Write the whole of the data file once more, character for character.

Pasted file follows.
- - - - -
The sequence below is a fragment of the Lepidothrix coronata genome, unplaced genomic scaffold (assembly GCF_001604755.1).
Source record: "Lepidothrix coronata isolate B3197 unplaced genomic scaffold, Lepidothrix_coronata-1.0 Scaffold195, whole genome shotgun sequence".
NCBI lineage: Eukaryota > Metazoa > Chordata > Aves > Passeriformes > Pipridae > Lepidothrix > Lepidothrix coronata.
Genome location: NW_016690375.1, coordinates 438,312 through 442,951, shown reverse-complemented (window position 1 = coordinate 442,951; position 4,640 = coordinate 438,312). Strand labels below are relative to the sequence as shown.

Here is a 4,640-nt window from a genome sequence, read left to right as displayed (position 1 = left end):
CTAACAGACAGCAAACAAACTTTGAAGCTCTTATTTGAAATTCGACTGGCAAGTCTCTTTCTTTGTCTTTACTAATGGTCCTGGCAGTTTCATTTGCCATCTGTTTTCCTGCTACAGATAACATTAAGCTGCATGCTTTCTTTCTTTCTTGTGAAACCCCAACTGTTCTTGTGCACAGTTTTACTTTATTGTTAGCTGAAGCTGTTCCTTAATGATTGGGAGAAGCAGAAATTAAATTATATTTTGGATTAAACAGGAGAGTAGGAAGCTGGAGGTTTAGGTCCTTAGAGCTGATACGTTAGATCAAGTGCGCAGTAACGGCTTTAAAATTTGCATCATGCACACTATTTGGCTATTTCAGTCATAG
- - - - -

The sequence below is a fragment of the Lepidothrix coronata genome, unplaced genomic scaffold (assembly GCF_001604755.1).
Source record: "Lepidothrix coronata isolate B3197 unplaced genomic scaffold, Lepidothrix_coronata-1.0 Scaffold195, whole genome shotgun sequence".
NCBI lineage: Eukaryota > Metazoa > Chordata > Aves > Passeriformes > Pipridae > Lepidothrix > Lepidothrix coronata.
Genome location: NW_016690375.1, coordinates 438,312 through 442,951, shown reverse-complemented (window position 1 = coordinate 442,951; position 4,640 = coordinate 438,312). Strand labels below are relative to the sequence as shown.

Here is a 4,640-nt window from a genome sequence, read left to right as displayed (position 1 = left end):
CTAACAGACAGCAAACAAACTTTGAAGCTCTTATTTGAAATTCGACTGGCAAGTCTCTTTCTTTGTCTTTACTAATGGTCCTGGCAGTTTCATTTGCCATCTGTTTTCCTGCTACAGATAACATTAAGCTGCATGCTTTCTTTCTTTCTTGTGAAACCCCAACTGTTCTTGTGCACAGTTTTACTTTATTGTTAGCTGAAGCTGTTCCTTAATGATTGGGAGAAGCAGAAATTAAATTATATTTTGGATTAAACAGGAGAGTAGGAAGCTGGAGGTTTAGGTCCTTAGAGCTGATACGTTAGATCAAGTGCGCAGTAACGGCTTTAAAATTTGCATCATGCACACTATTTGGCTATTTCAGTCATAG